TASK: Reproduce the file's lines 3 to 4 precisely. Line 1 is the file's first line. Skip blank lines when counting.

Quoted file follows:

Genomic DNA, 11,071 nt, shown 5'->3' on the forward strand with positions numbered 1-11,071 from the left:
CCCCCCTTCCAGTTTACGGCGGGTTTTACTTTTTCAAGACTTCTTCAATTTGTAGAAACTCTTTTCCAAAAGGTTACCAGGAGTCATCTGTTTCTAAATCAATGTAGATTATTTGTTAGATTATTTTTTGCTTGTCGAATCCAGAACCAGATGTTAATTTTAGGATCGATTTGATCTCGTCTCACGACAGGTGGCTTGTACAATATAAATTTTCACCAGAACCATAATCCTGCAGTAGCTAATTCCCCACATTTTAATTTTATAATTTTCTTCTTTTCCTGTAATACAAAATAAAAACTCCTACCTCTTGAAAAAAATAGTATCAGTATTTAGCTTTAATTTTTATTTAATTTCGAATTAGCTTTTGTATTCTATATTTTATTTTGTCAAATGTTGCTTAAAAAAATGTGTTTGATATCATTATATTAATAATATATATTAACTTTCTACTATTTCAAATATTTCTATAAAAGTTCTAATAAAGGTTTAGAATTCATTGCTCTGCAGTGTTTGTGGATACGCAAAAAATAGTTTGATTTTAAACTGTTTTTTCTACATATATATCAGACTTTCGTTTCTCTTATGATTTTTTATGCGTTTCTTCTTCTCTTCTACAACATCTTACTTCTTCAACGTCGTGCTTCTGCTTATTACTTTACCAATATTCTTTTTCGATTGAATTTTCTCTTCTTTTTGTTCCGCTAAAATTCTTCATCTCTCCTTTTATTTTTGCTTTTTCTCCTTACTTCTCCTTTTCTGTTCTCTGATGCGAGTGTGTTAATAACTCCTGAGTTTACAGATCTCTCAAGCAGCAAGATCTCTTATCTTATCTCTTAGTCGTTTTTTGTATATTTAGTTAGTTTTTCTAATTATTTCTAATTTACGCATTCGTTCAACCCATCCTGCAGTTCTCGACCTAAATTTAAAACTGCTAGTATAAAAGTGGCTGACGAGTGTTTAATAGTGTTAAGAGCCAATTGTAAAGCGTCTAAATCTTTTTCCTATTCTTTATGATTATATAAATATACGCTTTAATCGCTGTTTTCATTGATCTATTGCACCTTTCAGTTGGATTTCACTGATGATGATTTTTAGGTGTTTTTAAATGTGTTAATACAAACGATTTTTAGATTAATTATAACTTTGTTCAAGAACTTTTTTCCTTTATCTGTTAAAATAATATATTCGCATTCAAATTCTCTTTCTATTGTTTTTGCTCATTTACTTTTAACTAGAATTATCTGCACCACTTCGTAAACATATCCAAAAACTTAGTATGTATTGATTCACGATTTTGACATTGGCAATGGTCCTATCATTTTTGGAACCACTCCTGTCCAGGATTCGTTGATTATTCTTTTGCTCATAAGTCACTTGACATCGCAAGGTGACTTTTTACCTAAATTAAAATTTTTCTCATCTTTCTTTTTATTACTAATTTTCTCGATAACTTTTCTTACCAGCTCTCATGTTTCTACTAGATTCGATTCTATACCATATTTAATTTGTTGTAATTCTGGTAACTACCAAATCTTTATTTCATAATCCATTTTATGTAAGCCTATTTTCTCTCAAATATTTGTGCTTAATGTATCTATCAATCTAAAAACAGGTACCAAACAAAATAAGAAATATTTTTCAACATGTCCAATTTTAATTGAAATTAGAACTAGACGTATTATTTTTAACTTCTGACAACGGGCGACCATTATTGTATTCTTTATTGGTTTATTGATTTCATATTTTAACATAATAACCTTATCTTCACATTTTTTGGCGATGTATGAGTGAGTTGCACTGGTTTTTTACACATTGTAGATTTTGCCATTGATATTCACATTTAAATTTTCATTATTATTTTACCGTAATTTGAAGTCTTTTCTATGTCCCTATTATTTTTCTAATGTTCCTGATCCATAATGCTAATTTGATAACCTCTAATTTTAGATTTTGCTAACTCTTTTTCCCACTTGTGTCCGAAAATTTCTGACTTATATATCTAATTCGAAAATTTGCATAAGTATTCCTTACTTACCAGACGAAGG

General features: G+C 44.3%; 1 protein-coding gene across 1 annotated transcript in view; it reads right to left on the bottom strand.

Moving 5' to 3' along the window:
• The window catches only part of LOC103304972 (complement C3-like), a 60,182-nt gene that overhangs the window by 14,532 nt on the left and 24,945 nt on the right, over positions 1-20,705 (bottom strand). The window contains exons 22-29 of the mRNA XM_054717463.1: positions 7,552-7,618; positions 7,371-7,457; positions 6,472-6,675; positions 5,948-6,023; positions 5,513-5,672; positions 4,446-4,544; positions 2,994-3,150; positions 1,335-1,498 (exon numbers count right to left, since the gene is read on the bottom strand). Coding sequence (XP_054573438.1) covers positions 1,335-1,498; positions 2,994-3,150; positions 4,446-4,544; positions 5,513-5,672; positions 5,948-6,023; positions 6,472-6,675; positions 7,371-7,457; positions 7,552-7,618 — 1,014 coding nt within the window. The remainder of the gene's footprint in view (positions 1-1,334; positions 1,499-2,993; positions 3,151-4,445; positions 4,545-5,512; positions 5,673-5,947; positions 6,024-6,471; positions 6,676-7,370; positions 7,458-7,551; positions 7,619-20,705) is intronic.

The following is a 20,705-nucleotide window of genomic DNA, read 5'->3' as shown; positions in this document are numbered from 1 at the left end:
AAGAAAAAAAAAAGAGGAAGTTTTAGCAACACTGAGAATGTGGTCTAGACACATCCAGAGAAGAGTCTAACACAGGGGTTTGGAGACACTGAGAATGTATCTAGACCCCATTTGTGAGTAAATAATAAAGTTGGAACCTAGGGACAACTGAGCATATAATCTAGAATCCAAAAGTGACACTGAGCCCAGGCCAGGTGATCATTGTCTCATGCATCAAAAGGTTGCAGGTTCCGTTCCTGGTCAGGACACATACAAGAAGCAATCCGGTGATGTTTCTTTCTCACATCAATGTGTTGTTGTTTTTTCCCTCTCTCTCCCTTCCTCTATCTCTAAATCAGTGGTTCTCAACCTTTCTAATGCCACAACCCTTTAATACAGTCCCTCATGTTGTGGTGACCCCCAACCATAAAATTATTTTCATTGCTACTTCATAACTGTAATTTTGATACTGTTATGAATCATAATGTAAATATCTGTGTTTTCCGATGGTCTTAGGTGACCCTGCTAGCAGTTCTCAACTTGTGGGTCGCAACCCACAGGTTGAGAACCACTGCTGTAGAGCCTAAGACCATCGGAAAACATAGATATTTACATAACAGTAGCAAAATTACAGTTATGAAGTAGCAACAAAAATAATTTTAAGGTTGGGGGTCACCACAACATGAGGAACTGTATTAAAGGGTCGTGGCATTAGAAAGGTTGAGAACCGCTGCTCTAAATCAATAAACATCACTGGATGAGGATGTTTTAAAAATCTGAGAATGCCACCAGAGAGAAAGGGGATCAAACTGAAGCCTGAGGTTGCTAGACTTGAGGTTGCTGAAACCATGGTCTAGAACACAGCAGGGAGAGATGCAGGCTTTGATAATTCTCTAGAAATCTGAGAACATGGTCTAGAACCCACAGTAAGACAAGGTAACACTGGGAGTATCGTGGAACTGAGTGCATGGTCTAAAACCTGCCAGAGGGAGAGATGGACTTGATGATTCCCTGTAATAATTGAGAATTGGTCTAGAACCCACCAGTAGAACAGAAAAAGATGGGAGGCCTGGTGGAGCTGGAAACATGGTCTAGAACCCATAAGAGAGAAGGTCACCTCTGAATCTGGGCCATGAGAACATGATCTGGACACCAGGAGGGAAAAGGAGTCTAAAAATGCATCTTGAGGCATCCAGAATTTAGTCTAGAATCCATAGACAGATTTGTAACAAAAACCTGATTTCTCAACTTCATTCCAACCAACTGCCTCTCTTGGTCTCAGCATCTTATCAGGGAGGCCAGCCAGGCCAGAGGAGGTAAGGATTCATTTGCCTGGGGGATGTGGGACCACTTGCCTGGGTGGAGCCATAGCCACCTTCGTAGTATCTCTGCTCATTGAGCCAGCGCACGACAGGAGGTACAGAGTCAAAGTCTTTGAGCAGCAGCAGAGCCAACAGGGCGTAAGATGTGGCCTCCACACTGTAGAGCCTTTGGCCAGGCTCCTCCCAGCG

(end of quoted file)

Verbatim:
General features: G+C 44.3%; 1 protein-coding gene across 1 annotated transcript in view; it reads right to left on the bottom strand.

Moving 5' to 3' along the window: